Words of Life – “Sanctification” (Part 1)

Last week, our discussion centered around the concept of holiness. In that study, we saw how God’s holiness is a quality of being set apart and totally incomparable to any other god or spirit in the heavenly realms. We then found that man’s holiness comes in two phases. We are initially declared holy by God independent of our merit or achievements and are subsequently called to pursue holiness in our conduct. That is, we embrace our identity as “Holy Ones” or “Saints” and devote ourselves to a holy way of living. Both the declaration of holiness and the process of becoming holy are described in scripture using the same word: Sanctification. At its core, sanctification is simply the process by which something (or someone) becomes holy. This week we’ll take a closer look at this process and how it relates to Justification and Salvation.

A Declaration of Holiness

As mentioned last week, Christian sanctification begins with God’s declaration of holiness. When and how this declaration is made, however, is not entirely straightforward. Some verses describe our holiness as something God declared before the world began. Consider the following passages:

“For he chose us in Christ before the foundation of the world that we may be holy and unblemished in his sight in love.”

—Ephesians 1:4 (NET)

“But we ought to thank God always for you, brothers and sisters loved by the Lord, because God chose you from the beginning for salvation through sanctification by the Spirit and faith in the truth.”

—2 Thessalonians 2:13 (NET)

“From Peter, an apostle of Jesus Christ, to those temporarily residing abroad (in Pontus, Galatia, Cappadocia, the province of Asia, and Bithynia) who are chosen according to the foreknowledge of God the Father by being set apart by the Spirit for obedience and for sprinkling with Jesus Christ’s blood.”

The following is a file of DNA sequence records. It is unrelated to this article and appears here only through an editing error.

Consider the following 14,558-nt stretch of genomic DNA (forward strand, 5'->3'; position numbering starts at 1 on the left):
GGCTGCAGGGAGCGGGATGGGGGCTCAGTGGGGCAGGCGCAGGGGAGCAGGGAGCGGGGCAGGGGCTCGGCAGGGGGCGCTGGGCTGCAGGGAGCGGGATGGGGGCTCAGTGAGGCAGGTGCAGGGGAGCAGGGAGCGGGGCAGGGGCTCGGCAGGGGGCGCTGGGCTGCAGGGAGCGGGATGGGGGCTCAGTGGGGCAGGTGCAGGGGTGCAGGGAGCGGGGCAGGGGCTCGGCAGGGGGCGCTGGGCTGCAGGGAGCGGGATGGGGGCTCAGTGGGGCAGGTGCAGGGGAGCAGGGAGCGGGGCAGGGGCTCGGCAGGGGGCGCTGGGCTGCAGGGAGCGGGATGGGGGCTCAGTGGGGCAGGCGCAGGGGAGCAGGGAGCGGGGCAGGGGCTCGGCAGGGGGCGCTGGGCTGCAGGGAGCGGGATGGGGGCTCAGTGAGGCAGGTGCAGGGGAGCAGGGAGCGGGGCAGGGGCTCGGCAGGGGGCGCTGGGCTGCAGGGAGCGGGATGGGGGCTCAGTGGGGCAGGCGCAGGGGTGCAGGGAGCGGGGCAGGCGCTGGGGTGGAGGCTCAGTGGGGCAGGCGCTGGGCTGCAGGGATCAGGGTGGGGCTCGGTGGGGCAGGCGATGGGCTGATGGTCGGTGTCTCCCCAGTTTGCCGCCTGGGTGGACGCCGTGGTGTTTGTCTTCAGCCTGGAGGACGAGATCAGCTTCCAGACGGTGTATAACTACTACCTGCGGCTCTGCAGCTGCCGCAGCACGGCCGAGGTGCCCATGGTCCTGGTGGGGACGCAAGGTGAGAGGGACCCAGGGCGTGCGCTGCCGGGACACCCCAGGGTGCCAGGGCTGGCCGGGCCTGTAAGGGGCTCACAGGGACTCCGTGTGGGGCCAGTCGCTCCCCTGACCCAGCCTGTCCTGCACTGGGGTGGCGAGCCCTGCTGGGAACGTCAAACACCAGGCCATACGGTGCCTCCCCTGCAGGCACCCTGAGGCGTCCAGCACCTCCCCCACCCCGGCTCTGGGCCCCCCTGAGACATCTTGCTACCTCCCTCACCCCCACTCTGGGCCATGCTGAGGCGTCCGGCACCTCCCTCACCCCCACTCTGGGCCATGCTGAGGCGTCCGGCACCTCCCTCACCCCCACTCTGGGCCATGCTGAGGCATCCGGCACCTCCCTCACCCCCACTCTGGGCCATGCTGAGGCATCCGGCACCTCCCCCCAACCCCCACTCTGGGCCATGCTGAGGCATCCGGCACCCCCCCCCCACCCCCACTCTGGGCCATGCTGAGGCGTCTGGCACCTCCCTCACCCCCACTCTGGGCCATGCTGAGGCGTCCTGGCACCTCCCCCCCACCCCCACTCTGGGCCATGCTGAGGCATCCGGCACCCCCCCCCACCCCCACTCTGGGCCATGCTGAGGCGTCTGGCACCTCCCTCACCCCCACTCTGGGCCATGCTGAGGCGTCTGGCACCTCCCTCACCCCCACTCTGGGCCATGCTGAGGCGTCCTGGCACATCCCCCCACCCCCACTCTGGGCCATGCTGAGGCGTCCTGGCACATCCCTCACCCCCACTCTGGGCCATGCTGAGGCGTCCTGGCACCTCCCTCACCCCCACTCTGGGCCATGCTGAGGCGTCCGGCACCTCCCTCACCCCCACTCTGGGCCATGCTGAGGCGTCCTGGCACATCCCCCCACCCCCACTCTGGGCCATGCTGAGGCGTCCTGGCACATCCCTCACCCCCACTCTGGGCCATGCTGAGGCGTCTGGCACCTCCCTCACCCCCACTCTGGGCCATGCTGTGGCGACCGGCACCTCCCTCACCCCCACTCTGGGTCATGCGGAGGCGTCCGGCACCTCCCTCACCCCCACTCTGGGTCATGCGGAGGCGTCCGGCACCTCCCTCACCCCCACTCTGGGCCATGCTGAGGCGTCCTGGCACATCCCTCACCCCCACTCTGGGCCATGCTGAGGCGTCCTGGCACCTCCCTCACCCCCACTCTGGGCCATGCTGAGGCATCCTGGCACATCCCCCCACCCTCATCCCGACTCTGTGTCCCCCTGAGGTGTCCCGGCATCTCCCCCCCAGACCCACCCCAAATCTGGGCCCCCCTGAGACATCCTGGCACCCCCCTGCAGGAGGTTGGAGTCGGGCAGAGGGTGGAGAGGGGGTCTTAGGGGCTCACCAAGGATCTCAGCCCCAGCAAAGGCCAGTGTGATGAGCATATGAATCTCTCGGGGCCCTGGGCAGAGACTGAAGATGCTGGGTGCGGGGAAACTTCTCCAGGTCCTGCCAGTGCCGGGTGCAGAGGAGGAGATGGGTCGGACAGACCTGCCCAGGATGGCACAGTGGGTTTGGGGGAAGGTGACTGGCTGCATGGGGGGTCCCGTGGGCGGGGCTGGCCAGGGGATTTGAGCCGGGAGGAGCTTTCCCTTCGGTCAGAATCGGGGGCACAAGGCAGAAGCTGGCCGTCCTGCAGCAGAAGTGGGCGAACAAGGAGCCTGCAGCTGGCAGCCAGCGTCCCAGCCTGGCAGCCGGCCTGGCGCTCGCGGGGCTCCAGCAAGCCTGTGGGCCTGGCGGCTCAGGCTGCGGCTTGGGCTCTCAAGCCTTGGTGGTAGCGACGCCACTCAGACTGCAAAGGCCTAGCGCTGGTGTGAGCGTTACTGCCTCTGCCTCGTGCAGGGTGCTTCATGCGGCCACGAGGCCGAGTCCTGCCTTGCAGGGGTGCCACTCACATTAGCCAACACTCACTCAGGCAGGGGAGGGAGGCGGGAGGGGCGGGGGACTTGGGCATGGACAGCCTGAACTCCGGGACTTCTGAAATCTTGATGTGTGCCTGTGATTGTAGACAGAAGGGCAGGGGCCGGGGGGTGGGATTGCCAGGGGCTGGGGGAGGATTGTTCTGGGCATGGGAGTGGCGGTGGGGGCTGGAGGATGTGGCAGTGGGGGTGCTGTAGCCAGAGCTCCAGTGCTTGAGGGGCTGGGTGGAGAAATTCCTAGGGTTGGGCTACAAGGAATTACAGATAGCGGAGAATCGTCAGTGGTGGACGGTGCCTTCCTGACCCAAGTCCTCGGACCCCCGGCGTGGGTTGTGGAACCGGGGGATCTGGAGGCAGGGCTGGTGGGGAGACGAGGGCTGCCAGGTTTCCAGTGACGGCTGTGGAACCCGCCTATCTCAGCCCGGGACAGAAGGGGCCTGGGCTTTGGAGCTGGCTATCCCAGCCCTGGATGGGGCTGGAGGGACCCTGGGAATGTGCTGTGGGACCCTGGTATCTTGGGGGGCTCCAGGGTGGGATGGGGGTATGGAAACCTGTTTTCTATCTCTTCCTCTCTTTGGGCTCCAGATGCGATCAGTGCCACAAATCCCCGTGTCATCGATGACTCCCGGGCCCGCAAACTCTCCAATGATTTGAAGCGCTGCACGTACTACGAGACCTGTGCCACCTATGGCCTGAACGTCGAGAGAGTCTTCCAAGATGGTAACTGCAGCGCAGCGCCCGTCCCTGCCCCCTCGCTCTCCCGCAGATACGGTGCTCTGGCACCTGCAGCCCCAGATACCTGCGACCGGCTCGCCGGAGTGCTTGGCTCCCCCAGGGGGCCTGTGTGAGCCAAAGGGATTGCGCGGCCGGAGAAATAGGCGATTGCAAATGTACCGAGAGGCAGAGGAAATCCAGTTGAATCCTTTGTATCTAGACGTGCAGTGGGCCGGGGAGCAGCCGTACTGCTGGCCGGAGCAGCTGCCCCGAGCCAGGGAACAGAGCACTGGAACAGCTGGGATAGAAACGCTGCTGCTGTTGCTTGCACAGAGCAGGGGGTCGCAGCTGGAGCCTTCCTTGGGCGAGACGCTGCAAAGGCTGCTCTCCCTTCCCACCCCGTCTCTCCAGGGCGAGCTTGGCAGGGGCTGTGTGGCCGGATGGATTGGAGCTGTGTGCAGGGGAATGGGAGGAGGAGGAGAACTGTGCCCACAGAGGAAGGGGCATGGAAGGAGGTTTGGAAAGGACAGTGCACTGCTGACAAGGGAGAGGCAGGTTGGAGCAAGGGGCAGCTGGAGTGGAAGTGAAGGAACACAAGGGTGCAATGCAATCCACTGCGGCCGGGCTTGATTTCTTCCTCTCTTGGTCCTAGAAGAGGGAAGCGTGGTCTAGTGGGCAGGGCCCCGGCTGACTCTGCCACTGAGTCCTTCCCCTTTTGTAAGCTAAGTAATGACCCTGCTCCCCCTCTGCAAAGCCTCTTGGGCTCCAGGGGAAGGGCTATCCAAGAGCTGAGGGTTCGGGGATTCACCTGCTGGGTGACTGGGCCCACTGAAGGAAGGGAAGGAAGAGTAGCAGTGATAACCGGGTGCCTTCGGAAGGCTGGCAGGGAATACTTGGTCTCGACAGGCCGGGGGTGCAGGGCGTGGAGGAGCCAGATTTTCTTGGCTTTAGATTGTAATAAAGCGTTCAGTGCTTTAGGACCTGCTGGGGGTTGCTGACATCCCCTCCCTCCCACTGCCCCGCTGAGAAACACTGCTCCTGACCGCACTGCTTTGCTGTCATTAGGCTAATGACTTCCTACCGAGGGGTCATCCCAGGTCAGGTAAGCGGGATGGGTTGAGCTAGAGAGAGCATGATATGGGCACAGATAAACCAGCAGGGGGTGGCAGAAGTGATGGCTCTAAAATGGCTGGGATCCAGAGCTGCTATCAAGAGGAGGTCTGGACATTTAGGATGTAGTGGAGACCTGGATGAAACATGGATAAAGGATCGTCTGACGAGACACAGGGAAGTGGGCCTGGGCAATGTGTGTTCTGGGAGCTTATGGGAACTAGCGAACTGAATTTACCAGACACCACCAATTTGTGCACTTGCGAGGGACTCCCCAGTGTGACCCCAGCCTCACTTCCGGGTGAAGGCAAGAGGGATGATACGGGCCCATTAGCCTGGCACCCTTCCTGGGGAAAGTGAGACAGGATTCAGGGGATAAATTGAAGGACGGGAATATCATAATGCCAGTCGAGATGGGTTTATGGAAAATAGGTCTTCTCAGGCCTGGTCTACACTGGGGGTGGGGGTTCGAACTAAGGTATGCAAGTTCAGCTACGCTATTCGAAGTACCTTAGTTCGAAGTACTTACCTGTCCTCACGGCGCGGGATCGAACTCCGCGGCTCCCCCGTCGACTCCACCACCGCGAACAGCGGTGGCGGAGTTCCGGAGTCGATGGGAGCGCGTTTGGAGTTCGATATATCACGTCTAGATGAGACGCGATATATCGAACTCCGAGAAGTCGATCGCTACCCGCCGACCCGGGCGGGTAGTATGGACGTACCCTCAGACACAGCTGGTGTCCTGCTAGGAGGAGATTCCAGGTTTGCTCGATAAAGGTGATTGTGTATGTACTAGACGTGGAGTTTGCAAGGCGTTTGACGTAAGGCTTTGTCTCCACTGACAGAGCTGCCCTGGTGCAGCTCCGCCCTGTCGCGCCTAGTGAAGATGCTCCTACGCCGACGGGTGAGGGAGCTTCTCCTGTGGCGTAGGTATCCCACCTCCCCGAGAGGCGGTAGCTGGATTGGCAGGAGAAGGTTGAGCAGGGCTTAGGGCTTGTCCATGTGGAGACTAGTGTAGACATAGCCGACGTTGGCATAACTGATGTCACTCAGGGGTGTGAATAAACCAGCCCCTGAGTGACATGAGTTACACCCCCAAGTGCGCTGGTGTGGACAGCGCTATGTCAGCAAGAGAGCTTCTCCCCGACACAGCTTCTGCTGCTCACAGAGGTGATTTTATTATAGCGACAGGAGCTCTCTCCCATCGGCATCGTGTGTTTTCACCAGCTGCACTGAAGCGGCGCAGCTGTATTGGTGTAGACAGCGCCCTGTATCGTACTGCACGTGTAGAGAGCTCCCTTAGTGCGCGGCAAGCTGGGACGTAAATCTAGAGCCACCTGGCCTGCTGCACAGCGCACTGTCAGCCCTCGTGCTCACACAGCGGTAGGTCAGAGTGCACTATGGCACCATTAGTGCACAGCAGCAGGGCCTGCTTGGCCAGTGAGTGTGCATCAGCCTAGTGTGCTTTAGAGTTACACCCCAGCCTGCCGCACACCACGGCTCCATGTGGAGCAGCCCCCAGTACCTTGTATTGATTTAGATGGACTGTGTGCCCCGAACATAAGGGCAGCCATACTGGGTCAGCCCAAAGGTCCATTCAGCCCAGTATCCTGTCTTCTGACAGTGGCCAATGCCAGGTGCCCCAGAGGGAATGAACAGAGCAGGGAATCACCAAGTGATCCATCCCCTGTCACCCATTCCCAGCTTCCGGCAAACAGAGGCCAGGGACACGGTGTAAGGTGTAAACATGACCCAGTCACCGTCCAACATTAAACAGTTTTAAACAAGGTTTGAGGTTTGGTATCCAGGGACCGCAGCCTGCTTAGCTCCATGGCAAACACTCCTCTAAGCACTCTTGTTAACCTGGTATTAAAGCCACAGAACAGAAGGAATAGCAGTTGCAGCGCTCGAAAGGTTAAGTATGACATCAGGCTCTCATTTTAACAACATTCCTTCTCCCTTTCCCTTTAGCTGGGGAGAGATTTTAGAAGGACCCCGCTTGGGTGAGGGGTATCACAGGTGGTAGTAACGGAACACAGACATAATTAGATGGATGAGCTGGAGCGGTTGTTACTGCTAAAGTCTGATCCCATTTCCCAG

—1 Peter 1:2 (NET)

While other passages seem to suggest our sanctification was accomplished on the cross of Calvary:

“And you were at one time strangers and enemies in your minds as expressed through your evil deeds, but now he has reconciled you by his physical body through death to present you holy, without blemish, and blameless before him”

—Colossians 1:21-22 (NET)

“By his will we have been made holy through the offering of the body of Jesus Christ once for all.” —Hebrews 10:10 (NET)

—Colossians 1:21-22 (NET)

“So also Jesus suffered and died outside the city gates to make his people holy by means of his own blood.”

—Hebrews 13:12 (NET)

Still other passages present believers as declared holy at the time of their conversion or baptism:

“And that is what some of you were. But you were washed, you were sanctified, you were justified in the name of the Lord Jesus Christ and by the Spirit of our God.”

—1 Corinthians 6:11

“Husbands, love your wives just as Christ loved the church and gave himself for her to sanctify her by cleansing her with the washing of the water by the word, so that he may present the church to himself as glorious—not having a stain or wrinkle, or any such blemish, but holy and blameless.”

—Ephesians 5:25-27 (NET)

“to open their eyes so that they turn from darkness to light and from the power of Satan to God, so that they may receive forgiveness of sins and a share among those who are sanctified by faith in me.”

—Acts 26:18 (NET)

I affirm that all nine of these verses are the word of God and are therefore true. However, a plain reading of these texts suggests contradiction. Over the coming weeks, I want to take some time to reconcile these verses and better understand what the biblical authors meant when they said believers were “sanctified” or “made holy”. While I believe it is possible to harmonize these passages (and others like them), I acknowledge that this requires careful study and some theological assumptions. I will do my best to maintain an exegetical interpretation of the text and avoid reading modern dogmas and theological systems into the text, but please understand that all biblical exposition requires some degree of assumption and will necessarily be biased by the reader’s internal preconceptions.